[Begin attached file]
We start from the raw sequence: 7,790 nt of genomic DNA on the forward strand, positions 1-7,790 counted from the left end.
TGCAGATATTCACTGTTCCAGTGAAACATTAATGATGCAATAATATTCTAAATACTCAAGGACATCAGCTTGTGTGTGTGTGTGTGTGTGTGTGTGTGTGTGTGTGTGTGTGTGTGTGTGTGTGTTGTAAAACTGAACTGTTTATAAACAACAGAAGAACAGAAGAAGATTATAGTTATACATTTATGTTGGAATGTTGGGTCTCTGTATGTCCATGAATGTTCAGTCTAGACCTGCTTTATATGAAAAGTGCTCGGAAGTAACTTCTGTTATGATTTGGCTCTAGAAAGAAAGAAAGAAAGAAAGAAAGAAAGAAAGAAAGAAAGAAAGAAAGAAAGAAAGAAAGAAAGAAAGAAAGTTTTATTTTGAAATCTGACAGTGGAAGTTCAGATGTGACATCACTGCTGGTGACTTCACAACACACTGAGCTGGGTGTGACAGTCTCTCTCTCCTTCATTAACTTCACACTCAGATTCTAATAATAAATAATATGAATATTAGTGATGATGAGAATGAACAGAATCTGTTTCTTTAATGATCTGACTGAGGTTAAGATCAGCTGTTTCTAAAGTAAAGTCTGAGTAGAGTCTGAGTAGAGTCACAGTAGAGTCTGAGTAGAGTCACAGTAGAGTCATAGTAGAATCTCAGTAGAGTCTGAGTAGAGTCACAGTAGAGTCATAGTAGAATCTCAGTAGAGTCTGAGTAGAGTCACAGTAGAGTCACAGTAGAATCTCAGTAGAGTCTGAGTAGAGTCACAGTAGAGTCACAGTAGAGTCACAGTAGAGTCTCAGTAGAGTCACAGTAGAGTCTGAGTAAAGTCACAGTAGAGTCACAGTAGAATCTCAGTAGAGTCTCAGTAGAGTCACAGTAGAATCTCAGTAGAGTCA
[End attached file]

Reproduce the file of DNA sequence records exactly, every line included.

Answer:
We start from the raw sequence: 7,790 nt of genomic DNA on the forward strand, positions 1-7,790 counted from the left end.
TGCAGATATTCACTGTTCCAGTGAAACATTAATGATGCAATAATATTCTAAATACTCAAGGACATCAGCTTGTGTGTGTGTGTGTGTGTGTGTGTGTGTGTGTGTGTGTGTGTGTGTGTGTGTGTTGTAAAACTGAACTGTTTATAAACAACAGAAGAACAGAAGAAGATTATAGTTATACATTTATGTTGGAATGTTGGGTCTCTGTATGTCCATGAATGTTCAGTCTAGACCTGCTTTATATGAAAAGTGCTCGGAAGTAACTTCTGTTATGATTTGGCTCTAGAAAGAAAGAAAGAAAGAAAGAAAGAAAGAAAGAAAGAAAGAAAGAAAGAAAGAAAGAAAGAAAGAAAGAAAGTTTTATTTTGAAATCTGACAGTGGAAGTTCAGATGTGACATCACTGCTGGTGACTTCACAACACACTGAGCTGGGTGTGACAGTCTCTCTCTCCTTCATTAACTTCACACTCAGATTCTAATAATAAATAATATGAATATTAGTGATGATGAGAATGAACAGAATCTGTTTCTTTAATGATCTGACTGAGGTTAAGATCAGCTGTTTCTAAAGTAAAGTCTGAGTAGAGTCTGAGTAGAGTCACAGTAGAGTCTGAGTAGAGTCACAGTAGAGTCATAGTAGAATCTCAGTAGAGTCTGAGTAGAGTCACAGTAGAGTCATAGTAGAATCTCAGTAGAGTCTGAGTAGAGTCACAGTAGAGTCACAGTAGAATCTCAGTAGAGTCTGAGTAGAGTCACAGTAGAGTCACAGTAGAGTCACAGTAGAGTCTCAGTAGAGTCACAGTAGAGTCTGAGTAAAGTCACAGTAGAGTCACAGTAGAATCTCAGTAGAGTCTCAGTAGAGTCACAGTAGAATCTCAGTAGAGTCA